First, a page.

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Future Classic Friday: Peugeot 406 Coupe

Published 09 June 2017

When the Peugeot 406 Coupe was launched in 1997, there was a rumour circulating around the automotive industry that it was, in fact, a design created by Pininfarina for Ferrari, but rejected by the Italian brand.

There was a good reason behind this. For a few years, there had been speculation that Ferrari was about to launch a baby model. A rival, if you will, for the Porsche Boxster.

It never happened, nor, it transpired, was it ever on the cards. The reason the 406 Coupe looked so much like a shrunken Ferrari 456GT was simply because it was a textbook coupe from the Pininfarina copybook. The fact that people associated it with Ferrari was nothing other than flattery, albeit very well deserved.

Pininfarina has created some beautiful cars over the years, often for some exotic brands. But the fact remains that one of its most stunning creations didn't wear the name of a thoroughbred Italian brand, but that of a French manufacturer renowned for diesel engines, superminis and run of the mill fleet fodder.

Peugeot 406 Coupe (3)

At the time of the Coupe's launch, Peugeot's model range was one of the prettiest on the market - the 106, 206, 306 and 406 were all handsome machines - indeed, some would argue that they were the last good looking Peugeots, as the models that followed were somewhat challenging to the eye - so the two-door flagship was a nice halo model for the brand.

It was also cheap - priced from around £20,000, it matched models such as the Alfa GTV and Honda Prelude on cost, but was a far more refined and spacious GT. If there were any criticism of the 406 Coupe, it was that it was no sports car.

Although the 406 saloon on which it was based was among the nicer cars in the large saloon class to drive, with good handling and an excellent ride, these traits lent themselves better towards comfort than dynamic edginess. It meant the 406 Coupe was never going to be an out-and-out driver's car, but as a fast, comfortable cruiser with sensational looks, it was the perfect choice of transcontinental tourer.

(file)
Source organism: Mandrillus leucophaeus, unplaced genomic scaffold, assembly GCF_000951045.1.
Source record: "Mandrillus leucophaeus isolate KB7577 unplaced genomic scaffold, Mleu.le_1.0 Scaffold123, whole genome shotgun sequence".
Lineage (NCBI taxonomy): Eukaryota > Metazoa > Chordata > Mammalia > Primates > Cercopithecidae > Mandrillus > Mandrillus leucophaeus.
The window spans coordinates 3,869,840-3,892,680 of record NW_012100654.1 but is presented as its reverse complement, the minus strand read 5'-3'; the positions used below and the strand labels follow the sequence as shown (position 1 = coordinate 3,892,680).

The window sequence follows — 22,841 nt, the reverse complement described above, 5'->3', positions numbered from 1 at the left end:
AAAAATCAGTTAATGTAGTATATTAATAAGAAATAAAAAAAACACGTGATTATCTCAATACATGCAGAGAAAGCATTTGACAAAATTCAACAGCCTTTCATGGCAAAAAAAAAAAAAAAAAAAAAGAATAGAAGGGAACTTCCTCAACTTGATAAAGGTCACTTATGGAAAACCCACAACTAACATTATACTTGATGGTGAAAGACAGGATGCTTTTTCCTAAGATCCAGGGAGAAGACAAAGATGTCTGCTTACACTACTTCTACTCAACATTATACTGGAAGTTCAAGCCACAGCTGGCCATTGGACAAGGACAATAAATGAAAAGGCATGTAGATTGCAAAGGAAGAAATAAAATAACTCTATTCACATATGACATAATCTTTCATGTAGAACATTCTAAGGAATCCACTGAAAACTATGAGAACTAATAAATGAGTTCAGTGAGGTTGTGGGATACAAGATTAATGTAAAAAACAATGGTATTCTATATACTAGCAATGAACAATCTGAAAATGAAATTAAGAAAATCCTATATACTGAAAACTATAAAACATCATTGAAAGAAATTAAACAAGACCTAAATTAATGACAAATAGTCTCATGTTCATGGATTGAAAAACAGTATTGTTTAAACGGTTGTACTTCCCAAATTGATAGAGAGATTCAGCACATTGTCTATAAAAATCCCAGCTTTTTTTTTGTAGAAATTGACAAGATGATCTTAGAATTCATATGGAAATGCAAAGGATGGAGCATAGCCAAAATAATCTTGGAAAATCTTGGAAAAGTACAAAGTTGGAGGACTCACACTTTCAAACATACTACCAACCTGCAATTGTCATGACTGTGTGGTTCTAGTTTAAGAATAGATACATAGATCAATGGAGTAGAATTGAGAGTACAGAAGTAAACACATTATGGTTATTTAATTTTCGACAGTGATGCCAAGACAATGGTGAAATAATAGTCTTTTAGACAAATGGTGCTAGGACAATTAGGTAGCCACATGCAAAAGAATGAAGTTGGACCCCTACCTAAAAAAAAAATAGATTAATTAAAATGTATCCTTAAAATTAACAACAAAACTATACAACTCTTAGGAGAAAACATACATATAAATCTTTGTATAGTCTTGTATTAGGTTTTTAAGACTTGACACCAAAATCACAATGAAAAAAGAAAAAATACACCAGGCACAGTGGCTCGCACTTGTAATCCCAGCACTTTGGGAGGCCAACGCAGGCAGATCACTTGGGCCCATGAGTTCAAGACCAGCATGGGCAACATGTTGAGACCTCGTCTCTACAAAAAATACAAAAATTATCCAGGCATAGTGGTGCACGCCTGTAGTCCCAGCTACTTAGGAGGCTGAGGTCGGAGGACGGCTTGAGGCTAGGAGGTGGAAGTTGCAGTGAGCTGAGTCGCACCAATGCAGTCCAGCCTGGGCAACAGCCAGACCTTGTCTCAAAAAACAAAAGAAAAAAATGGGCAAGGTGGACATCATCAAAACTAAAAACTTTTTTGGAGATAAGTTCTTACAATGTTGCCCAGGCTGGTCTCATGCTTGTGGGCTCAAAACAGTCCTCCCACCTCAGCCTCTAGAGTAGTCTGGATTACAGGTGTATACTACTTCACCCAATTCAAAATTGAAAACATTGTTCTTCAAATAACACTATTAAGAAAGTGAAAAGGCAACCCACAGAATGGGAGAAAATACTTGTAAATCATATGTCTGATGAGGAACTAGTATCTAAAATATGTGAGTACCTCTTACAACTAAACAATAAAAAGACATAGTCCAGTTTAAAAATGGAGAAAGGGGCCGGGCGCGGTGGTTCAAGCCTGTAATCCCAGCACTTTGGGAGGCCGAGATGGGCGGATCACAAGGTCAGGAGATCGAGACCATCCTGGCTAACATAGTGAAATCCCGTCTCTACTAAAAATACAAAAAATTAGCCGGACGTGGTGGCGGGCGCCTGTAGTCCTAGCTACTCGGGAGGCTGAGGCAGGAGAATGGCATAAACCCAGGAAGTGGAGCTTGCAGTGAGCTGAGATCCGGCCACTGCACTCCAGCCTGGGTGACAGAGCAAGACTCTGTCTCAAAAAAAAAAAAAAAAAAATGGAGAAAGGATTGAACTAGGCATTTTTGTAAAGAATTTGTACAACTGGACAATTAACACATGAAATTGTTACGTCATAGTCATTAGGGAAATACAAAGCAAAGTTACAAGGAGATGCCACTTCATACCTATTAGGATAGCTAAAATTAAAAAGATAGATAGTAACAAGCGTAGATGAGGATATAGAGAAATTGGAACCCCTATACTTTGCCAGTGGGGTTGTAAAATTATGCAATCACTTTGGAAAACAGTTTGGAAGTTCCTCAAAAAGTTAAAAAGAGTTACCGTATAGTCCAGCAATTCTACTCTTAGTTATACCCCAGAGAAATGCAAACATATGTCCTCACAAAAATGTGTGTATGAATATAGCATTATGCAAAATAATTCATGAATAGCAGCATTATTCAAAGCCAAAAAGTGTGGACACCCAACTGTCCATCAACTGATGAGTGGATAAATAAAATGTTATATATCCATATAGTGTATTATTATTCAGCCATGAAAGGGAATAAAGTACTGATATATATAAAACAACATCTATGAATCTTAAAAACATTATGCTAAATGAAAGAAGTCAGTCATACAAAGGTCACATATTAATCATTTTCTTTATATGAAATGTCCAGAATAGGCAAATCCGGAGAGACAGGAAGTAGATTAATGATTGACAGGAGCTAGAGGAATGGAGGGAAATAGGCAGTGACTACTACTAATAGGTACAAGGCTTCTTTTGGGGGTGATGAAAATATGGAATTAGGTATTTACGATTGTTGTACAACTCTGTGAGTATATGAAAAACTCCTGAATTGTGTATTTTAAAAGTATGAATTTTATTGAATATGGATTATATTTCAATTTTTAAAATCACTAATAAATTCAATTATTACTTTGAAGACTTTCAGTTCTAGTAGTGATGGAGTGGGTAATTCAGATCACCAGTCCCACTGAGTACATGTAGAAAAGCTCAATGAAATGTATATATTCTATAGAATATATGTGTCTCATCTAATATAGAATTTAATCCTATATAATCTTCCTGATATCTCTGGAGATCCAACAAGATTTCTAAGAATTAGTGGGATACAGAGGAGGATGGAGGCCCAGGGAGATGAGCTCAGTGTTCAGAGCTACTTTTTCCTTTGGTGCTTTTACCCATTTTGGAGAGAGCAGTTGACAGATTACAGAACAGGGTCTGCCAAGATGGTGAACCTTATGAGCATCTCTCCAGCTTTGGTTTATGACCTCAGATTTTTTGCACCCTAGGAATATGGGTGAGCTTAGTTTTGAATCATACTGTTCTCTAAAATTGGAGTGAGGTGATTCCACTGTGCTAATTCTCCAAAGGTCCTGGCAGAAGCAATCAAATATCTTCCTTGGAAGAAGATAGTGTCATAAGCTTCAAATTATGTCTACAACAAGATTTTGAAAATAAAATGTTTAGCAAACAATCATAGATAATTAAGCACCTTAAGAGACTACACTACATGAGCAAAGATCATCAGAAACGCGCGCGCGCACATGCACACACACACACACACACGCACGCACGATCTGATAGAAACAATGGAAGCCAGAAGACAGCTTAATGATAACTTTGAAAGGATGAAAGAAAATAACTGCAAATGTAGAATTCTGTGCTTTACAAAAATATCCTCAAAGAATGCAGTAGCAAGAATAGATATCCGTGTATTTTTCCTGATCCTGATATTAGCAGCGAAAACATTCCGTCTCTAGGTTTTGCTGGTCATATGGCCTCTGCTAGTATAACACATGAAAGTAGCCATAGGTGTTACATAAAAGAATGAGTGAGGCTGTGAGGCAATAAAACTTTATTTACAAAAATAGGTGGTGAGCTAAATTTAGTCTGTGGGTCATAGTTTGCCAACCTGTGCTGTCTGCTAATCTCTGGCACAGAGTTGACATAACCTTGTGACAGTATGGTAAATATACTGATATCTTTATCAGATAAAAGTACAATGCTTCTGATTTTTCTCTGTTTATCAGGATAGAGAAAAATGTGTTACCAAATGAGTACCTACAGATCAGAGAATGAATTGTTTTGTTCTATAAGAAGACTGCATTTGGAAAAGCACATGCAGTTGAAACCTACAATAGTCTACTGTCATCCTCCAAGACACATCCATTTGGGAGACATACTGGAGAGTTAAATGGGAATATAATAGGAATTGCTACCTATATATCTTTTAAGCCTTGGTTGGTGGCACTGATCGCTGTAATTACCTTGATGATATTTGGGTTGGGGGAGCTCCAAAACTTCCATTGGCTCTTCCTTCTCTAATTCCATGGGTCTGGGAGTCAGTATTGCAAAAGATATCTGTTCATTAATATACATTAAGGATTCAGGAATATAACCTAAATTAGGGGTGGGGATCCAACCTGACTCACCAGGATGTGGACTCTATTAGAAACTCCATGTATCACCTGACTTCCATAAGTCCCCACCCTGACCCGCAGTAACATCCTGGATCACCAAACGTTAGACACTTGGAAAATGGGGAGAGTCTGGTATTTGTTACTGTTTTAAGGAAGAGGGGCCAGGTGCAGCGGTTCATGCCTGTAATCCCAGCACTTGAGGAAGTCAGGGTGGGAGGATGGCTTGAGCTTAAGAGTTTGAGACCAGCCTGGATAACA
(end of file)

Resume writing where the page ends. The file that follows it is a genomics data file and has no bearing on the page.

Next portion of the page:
Two engines were offered at launch - a 2.0-litre petrol in the 'all mouth and no trousers model', and the 3.0 V6 from the range-topping 406 saloon and estate. The V6 'SE' also got standard leather and was sumptuously well equipped, making it the one to go for today. That is, of course, unless you want to cover a big mileage.

Peugeot 406 Coupe (4)

For that, the 2.2-litre HDi diesel model, introduced in 2001, is the one to go for - it's both quicker and more economical than the 2.0-litre, and was one of the first coupes in its class to be powered by a diesel engine - something only BMW had dared to do previously.

With the oldest examples now being 20 years old, the 406 Coupe is, of course, not without its faults. The biggest concern is rust - the sills tend to rot out and conceal it far too well, meaning that by the time a car fails its MoT, the welding repairs are substantial. You've been warned... Other problems include oil leaks from the cam covers on V6 models - an easy enough fix, but on a car that suffers from the fault it's important to check it hasn't been starved of lubricant. 

By far the most attractive thing about the 406 Coupe, though (other than its looks, obviously) is the price you can pick one up for these days. The few really immaculate examples already in the hands of collectors are the exceptions, but as a general rule they're rarely more than a grand, with presentable cars available from as little as £500. At that price, we'd buy one just to look at it.

Comments

gazzag    on 13 June 2017

Its funny that (in my mind) Peugeot and Citroen can't have nice cars at the same time. Back in the lat 80s and 90s, Peugeot had some nice cars and Citroen some ugly ones. For the past 10 years Citroen has had some great looking cars and Peugeot some right ugly ones.

Gary

   on 24 July 2017

well, the coupe never had 2.0 hdi.
it might have not been a sports car, but it's firmer than regular 406 for sure.

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